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Legionnaires' disease;
Ohio becomes the
second state where
a person died from the Legionnaires outbreak
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Legionnaires' disease;

Legionnaires' Disease CDC

Ohio becomes the second state
where a person died from the
Legionnaires outbreak
by Nathan'ette Burdine: June 3, 2019

Ohio becomes the second state, after New Jersey, where the Legionnaires outbreak resulted in the death of one person and seven confirmed cases.

There are five deaths and 22 confirmed cases of the Legionnaires outbreak in New Jersey. The person who died in Ohio was a patient at Mount Carmel Grove City Hospital. The individual’s name and age have not been released to the public.

The Legionnaires outbreak occurred on April 29, 2019, a day after Mount Carmel Grove City Hospital opened its doors.

It must be noted that the Legionnaires outbreak in Ohio is within the same time frame as the Legionnaires outbreak in New Jersey which is from March 8, 2019, to May 13, 2019.

Another important point to note is that although the time frames of the Legionnaires outbreak between the two states are the same, there have been no confirmations on whether the people who are infected had contact with individuals in New Jersey or Ohio.

Dr. Richard Streck is the chief of clinical operations at Mount Carmel Grove City Hospital.

He told WBNS that the hospital is working with the state and Franklin County officials to determine the cause of the Legionnaires outbreak.

WBNS quoted Dr. Streck as saying, “We are running additional tests on water sources throughout Mount Carmel Grove City, and our entire water supply is undergoing supplemental disinfection.”

Some of the actions the hospital have taken are cleaning the hospital’s water lines, updated maintenance on air conditions, and using bottled water.

Ohio State Department Health Director Dr. Amy Acton has also spoke about the issue.

WBNS quoted her as saying, “The Ohio Department of Health continues to work closely with Franklin County Public Health and the Mount Carmel Hospital System as we work to ensure patient safety.”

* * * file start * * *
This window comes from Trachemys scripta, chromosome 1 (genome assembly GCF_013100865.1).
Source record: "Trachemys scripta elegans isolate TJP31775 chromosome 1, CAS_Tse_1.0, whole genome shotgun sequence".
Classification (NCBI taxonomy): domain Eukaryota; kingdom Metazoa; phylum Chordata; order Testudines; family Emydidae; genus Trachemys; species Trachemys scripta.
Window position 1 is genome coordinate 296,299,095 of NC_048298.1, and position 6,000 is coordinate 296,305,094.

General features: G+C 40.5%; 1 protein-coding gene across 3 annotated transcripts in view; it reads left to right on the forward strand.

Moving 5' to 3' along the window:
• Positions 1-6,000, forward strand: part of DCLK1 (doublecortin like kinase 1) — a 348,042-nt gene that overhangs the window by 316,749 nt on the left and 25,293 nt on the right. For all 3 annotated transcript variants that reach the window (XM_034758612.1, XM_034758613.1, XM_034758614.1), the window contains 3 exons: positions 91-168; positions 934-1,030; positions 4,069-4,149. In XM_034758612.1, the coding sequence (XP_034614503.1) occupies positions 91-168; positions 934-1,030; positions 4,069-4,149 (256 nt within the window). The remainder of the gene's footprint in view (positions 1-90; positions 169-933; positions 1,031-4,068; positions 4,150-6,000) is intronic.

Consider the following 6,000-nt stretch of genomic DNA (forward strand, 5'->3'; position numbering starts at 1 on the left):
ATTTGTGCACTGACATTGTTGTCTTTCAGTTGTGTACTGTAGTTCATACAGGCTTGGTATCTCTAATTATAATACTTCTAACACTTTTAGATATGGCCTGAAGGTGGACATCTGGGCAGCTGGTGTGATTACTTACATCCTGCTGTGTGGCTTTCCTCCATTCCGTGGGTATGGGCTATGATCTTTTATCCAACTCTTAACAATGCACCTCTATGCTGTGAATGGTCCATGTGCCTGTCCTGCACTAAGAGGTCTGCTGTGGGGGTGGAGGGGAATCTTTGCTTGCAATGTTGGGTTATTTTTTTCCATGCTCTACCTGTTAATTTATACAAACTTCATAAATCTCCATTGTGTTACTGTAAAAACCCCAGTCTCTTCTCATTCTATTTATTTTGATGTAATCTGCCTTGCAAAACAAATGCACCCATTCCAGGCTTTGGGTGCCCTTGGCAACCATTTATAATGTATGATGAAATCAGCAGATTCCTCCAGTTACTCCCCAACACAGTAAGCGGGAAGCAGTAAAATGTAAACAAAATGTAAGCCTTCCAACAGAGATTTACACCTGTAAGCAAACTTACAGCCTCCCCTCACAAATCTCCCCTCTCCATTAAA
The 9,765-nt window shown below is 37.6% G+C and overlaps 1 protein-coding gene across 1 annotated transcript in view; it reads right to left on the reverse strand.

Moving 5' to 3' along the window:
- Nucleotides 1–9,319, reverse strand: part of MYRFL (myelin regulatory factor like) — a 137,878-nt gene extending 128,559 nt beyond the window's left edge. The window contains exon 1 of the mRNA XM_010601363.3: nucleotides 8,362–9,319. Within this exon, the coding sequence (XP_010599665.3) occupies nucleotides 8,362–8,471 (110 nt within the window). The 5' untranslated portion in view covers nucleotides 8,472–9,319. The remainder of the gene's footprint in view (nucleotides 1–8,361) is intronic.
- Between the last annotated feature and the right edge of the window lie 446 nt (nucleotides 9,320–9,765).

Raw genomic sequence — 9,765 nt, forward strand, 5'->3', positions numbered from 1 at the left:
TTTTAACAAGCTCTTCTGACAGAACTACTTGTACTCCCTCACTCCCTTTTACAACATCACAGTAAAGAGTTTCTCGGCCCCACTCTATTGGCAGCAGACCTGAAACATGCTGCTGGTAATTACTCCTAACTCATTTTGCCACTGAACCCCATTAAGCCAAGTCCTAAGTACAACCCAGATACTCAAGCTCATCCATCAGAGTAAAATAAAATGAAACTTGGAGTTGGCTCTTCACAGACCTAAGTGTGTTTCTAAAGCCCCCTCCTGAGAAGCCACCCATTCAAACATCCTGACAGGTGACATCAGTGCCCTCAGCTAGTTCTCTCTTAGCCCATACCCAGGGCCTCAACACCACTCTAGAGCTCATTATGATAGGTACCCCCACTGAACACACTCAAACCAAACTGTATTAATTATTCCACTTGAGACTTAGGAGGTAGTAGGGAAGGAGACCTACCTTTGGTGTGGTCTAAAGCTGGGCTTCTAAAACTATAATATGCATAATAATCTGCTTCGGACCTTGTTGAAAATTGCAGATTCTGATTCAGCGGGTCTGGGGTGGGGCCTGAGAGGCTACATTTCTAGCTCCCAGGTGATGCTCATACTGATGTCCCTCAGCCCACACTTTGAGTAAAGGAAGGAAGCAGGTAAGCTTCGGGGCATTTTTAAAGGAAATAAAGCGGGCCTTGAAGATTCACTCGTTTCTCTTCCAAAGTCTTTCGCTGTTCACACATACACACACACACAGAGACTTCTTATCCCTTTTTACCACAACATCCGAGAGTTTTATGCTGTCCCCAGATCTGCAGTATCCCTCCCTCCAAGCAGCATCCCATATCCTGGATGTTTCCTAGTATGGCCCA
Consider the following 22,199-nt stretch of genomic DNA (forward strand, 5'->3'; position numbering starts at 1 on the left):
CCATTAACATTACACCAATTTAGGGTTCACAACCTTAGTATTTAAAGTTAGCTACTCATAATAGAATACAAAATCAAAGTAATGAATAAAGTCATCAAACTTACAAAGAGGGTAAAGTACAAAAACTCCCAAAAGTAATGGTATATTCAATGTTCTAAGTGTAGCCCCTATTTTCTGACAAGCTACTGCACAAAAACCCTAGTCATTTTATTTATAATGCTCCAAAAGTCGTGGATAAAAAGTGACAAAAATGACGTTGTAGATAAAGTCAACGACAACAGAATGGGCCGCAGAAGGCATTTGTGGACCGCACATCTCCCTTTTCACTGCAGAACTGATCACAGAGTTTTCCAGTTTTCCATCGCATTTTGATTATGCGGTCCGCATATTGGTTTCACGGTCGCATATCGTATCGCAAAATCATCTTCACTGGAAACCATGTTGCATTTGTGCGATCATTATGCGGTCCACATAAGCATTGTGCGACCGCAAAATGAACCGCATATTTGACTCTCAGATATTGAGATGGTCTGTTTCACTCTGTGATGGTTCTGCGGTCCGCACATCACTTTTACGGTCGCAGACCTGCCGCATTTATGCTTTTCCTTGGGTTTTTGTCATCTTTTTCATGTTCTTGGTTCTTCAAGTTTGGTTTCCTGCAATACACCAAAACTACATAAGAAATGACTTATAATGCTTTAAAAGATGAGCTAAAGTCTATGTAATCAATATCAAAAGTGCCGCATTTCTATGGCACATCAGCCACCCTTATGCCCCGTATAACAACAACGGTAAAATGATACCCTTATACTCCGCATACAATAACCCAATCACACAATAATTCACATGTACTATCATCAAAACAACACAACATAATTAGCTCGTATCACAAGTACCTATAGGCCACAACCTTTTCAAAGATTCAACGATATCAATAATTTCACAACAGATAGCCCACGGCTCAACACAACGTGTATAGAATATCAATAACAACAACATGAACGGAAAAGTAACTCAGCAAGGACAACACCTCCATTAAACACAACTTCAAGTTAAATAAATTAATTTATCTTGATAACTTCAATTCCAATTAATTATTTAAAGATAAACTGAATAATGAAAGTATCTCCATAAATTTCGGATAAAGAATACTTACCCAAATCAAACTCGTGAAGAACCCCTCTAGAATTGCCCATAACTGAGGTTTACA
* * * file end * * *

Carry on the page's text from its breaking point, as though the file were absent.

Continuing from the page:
The Centers for Disease Control and Prevention (CDC) reported that people who are 50 years and older and have significant health issues like lung disease and or a weaken immune system have a greater chance of dying if they get Legionnaires disease.

The CDC further notes that 25% of the people die if they are infected with the Legionnaires disease while patients at a “healthcare facility.”

It is due to the high number of deaths that occur in healthcare facilities that the CDC encourages people who may be showing signs such as a fever, headache, or shortness of breath of the Legionnaires disease to contact their healthcare provider if they’ve stayed overnight in a hospital in the last two weeks.

The Legionnaires disease is caused by the Legionella bacteria which can be found in contaminated water or the air.

A person who gets the Legionnaires disease will also get Pontiac Fever. Pontiac Fever is not as deadly as the Legionnaires disease and it typically passes on its own within a week.

Antibiotics is used to treat the Legionnaires disease. There are no vaccines to immunize a person from the disease.

The CDC recommends cleaning infected areas and putting in place better water management programs.

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